In addition to the damage Hurricane Katrina has caused to homes, businesses and other structures in the Louisiana area, residents of the southern states on the coast of the Gulf of Mexico face serious issues detrimental to their mental and physical health.
“The acute issue right now is this massive displacement, no homes to go back to,” said Dr. Ron Warner, and epidemiologist at the Texas Tech University Health Sciences Center.
Above the many possible communicable diseases hurricane victims may face now and during the aftermath of Hurricane Katrina, Warner said he believes the mental impact of the storm will be the most significant.
“I think it’s mental anguish and stress that’s going to be the issue that folks will have to deal with,” he said.
Separation from family members and the stress associated with being stranded in rising floodwaters, Warner said, will leave a lasting impression on hurricane victims.
“It’s not going to be resolved any time soon,” he said.
Displacement is also a problem, Warner said, because besides being without basic needs like shelter, food and clean water, those on regular prescription schedules are unable to reach medicines needed to sustain health.
“Anybody that depends on routine health care delivery . . . that’s all wiped out,” he said.
Hurricane victims are not able to accomplish basic hygiene, Warner said, increasing the risk of infectious disease.
Diseases Hurricane Katrina victims face because of the surrounding flood waters, which have broken sewer lines around the city, include typhoid and other stomach bacteria like hepatitis A, norovirus and leptospires, Warner said.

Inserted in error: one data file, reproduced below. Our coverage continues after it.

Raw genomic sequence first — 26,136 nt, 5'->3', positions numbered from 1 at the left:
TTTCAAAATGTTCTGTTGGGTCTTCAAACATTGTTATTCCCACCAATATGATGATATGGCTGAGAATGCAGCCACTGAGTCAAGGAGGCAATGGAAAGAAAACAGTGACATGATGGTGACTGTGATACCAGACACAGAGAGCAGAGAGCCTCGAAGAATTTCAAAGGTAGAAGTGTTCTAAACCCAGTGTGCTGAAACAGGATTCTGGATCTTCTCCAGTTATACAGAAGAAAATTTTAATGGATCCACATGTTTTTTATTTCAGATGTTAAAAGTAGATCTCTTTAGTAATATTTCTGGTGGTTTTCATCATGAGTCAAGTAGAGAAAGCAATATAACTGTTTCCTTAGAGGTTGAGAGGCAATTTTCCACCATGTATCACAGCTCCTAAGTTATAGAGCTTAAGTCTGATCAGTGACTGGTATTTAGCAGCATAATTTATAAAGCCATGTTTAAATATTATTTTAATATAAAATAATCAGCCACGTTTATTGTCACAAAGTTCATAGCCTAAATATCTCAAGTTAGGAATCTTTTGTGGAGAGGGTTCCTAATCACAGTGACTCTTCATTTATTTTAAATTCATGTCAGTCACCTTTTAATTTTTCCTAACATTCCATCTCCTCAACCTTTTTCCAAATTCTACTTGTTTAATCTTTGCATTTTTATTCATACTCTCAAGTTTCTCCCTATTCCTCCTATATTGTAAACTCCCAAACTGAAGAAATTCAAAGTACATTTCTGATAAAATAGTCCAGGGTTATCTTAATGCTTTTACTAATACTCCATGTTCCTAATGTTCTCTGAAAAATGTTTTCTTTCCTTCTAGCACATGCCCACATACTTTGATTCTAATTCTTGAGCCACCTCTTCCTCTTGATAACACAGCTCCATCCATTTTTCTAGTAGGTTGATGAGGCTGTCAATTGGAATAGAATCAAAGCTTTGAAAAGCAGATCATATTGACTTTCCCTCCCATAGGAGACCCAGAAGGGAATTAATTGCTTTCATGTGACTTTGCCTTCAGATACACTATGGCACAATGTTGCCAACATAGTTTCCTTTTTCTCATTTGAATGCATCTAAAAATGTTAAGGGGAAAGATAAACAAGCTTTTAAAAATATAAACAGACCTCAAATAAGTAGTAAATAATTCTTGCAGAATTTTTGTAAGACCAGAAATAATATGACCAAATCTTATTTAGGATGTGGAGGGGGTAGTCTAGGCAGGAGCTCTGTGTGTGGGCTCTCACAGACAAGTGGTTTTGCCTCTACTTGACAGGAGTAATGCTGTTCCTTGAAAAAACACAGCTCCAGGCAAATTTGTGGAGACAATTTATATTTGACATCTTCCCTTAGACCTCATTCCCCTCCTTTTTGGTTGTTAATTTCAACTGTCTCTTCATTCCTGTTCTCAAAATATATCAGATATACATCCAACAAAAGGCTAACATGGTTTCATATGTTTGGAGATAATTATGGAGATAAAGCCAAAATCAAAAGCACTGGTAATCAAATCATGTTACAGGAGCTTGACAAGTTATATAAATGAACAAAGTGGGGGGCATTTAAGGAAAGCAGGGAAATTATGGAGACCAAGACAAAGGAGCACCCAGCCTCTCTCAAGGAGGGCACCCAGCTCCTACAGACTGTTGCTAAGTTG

Standing water in all parts of the hurricane-hit South may also cause a higher risk of West Nile virus.
Norovirus, an intestinal virus, is caused by bacteria associated with sewage and is common among humans, Warner said. Leptospires are spread from animals to humans through soil and mud.
Warner said the risk of norovirus will be the highest in housing and commercial areas, whereas leptospires will most likely contaminate waters flooding rural areas.
“I’m sure these (bacteria) are in these waters,” he said.
Tetanus is another organism contaminating the streets flooded in the South, Warner said. Tetanus is found in soil, and when in muddy water, the organisms form spores.
Walking in muddy, tetanus-filled water with open wounds, Warner said, opens hurricane victims to the risk of being infected with tetanus.
After the Asian tsunami, Warner said, the number of tetanus cases in Asia increased. However, he said he does not expect tetanus numbers to rise in the U. S. because a greater number of people in the U.S. population have been immunized against tetanus.
Stranded house pets in the South have been exposed to the same threat of disease, Warner said, but are not at greater danger than their owners.
“The animals are going to fare better than the humans,” he said.
Organizations such as the American Red Cross, The Salvation Army and The U.S. Department of Health and Human Services have sent manpower, supplies, mobile food units, and set up distribution centers and warehouses to aid hurricane victims in the South.